With a brand-new training certificate in hand, I entered the Hennepin County Sheriff’s Office and took the white marble stairwell down to room 22. The man behind the bullet-proof window received my certificate, driver’s license, a completed application and $100. He made copies, then casually asked how many people had attended my carry class.

“Fifteen,” I responded.

He smiled and handed me my receipt. “This is not a permit to carry,” he said. “It takes 30 days for approval. Don’t carry until you get it in the mail.”

“Understood. Thanks.”

That took all of two minutes. The entire process was easy, although it set me back $211. My criminal-background check came back clean. The carry permit, which also serves as a permit to purchase, arrived in the mail two weeks later.

The Minnesota Citizens’ Personal Protection Act (PPA) specified the two-part process I followed to legally carry a gun in Minnesota. First, I gave my county sheriff “evidence” of training in safe handling from a “certified” instructor. Second, my sheriff performed a criminal-background check.

Minnesota is a “shall issue” state, meaning the sheriff has no discretion to deny my permit without demonstrating a “substantial likelihood” that I pose a danger to myself or others. Even if I were denied, I could hire an attorney and appeal. But that wasn’t necessary. My permit was approved without so much as a welfare check. No one contacted my spouse or my doctor.

Had the county taken that one extra step, it would have learned about my diagnosis and treatment at the Minneapolis Veterans Medical Center for depression, PTSD and substance abuse stretching as far back as 1992. Without hesitation, my wife would have informed them that my medical record contains a V.A. psychiatrist’s note recommending that I “never own another gun.”

Taken together, this seems to rise to a level of “substantial likelihood.” But the decision is binary under the current law. There is no middle ground where I can maintain a reasonable expectation of privacy and at the same time protect myself when I’m healthy from times when I am not. This is a common blind spot in legislation throughout the U.S., and it affects a lot of good people with diagnoses like mine.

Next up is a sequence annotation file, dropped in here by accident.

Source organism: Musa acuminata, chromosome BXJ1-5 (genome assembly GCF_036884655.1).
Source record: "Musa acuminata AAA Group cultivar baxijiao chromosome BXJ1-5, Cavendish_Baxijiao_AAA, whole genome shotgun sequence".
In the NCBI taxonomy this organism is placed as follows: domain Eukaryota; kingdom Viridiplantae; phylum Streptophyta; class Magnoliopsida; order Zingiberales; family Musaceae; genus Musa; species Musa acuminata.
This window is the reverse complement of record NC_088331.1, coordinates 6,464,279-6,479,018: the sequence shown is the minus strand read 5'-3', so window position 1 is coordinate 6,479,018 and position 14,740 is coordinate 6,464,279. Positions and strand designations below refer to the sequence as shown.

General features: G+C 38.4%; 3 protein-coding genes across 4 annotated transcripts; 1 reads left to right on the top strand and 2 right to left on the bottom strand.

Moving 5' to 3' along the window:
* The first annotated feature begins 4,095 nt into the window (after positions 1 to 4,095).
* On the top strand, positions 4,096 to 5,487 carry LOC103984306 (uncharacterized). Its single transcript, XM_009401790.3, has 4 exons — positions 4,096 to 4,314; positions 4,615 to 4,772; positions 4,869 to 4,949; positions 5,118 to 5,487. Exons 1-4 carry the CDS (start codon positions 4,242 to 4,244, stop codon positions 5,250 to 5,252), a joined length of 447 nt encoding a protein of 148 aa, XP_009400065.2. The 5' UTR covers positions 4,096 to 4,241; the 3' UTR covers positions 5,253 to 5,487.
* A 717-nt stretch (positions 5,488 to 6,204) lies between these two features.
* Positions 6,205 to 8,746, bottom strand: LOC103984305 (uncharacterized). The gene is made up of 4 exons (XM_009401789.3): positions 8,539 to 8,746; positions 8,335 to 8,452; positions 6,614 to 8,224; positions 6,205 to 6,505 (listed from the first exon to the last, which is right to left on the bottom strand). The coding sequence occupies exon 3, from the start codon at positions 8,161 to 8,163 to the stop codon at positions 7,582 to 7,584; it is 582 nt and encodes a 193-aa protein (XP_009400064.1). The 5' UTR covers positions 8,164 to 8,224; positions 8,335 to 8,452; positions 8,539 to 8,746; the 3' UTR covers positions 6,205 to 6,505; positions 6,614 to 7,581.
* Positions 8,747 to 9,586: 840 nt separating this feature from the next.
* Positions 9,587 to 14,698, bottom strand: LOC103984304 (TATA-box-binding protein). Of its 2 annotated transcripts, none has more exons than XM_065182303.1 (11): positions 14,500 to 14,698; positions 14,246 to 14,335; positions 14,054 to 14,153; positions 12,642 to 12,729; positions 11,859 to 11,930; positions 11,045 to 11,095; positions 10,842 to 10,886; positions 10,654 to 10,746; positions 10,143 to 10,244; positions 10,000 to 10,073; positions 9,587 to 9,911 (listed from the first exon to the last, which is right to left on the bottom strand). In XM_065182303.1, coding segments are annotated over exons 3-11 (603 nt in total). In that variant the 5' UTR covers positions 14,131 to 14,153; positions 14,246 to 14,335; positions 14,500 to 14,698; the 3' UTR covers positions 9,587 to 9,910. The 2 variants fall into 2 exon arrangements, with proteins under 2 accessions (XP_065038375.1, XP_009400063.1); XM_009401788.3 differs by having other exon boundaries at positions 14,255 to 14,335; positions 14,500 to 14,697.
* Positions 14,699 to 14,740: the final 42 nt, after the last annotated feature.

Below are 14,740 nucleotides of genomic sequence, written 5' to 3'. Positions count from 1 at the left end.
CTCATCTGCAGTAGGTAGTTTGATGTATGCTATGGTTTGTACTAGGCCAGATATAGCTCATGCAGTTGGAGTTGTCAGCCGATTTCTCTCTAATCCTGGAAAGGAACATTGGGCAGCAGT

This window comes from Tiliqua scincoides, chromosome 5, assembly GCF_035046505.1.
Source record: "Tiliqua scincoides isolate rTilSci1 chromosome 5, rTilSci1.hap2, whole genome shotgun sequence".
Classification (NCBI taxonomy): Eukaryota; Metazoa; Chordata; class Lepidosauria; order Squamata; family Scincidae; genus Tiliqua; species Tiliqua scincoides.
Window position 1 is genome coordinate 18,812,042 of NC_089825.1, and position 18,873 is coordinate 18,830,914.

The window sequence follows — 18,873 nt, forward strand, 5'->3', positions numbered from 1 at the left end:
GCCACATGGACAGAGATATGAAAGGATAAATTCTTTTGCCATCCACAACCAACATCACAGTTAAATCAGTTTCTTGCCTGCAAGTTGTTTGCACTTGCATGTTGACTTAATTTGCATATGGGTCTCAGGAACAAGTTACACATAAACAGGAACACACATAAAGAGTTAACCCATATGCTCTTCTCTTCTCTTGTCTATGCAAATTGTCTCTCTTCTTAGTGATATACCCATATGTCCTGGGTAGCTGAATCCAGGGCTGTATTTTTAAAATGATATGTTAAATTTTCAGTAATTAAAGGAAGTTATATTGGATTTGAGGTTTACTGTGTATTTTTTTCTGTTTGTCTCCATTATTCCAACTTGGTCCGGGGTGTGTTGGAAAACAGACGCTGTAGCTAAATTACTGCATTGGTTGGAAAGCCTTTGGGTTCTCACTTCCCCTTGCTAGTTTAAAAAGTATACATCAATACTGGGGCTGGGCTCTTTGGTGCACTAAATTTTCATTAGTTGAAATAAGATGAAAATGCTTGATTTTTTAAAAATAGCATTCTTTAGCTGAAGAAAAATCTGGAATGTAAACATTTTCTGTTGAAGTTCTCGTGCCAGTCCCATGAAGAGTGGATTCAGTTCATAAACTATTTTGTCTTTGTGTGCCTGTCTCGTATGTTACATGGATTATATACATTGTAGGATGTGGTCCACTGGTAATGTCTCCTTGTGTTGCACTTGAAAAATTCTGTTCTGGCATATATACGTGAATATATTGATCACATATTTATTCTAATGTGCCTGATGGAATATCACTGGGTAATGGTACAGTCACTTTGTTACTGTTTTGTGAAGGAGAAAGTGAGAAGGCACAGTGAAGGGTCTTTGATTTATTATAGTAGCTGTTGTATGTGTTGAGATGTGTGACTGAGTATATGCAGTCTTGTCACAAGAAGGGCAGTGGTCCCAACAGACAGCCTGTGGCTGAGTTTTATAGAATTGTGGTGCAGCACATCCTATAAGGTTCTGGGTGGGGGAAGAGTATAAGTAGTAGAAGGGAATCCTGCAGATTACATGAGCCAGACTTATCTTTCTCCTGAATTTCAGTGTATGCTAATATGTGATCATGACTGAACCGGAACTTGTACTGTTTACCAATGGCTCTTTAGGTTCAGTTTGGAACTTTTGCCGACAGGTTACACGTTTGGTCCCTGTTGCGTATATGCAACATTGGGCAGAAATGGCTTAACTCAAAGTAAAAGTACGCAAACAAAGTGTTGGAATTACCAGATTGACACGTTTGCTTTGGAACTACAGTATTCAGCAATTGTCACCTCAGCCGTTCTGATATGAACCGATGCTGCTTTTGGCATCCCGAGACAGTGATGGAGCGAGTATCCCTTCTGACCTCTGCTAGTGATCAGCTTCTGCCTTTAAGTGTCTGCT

Sheriff’s departments conducting criminal-background checks lack the legal authority or infrastructure to query private psychiatric records for specific information that — when compared alongside records for court-ordered treatment — meet or exceed the legal litmus test for “substantial likelihood.” This dilemma is further complicated by mandates in federal law (HIPPA) requiring health insurers and health care providers to safeguard patient information.

But debating the supremacy of public policy vs. my civil rights is of little use for the moment, because for the next five years I can walk into any federal firearms licensee storefront in Minnesota and walk out with a semiautomatic pistol, high-capacity magazines and all of the ammunition I can afford.

How many permit holders are there like me in Minnesota? That’s impossible to tell. The Centers for Disease Control and Prevention reports that each year 6.7 percent of U.S. adults 18 or older experience a major depressive disorder. And nearly two-thirds “do not actively seek nor receive proper treatment,” according to the Depression and Bipolar Support Alliance.

Doing the math, Minnesota can expect that thousands of the more than 200,000 citizens with permits to purchase — as many as 8,900 — will experience a major depressive disorder this year. Like me, they’re not appearing on the sheriff’s radar. Unlike me, they don’t receive treatment.

Let that sink in.


Joe McLean lives in Minneapolis.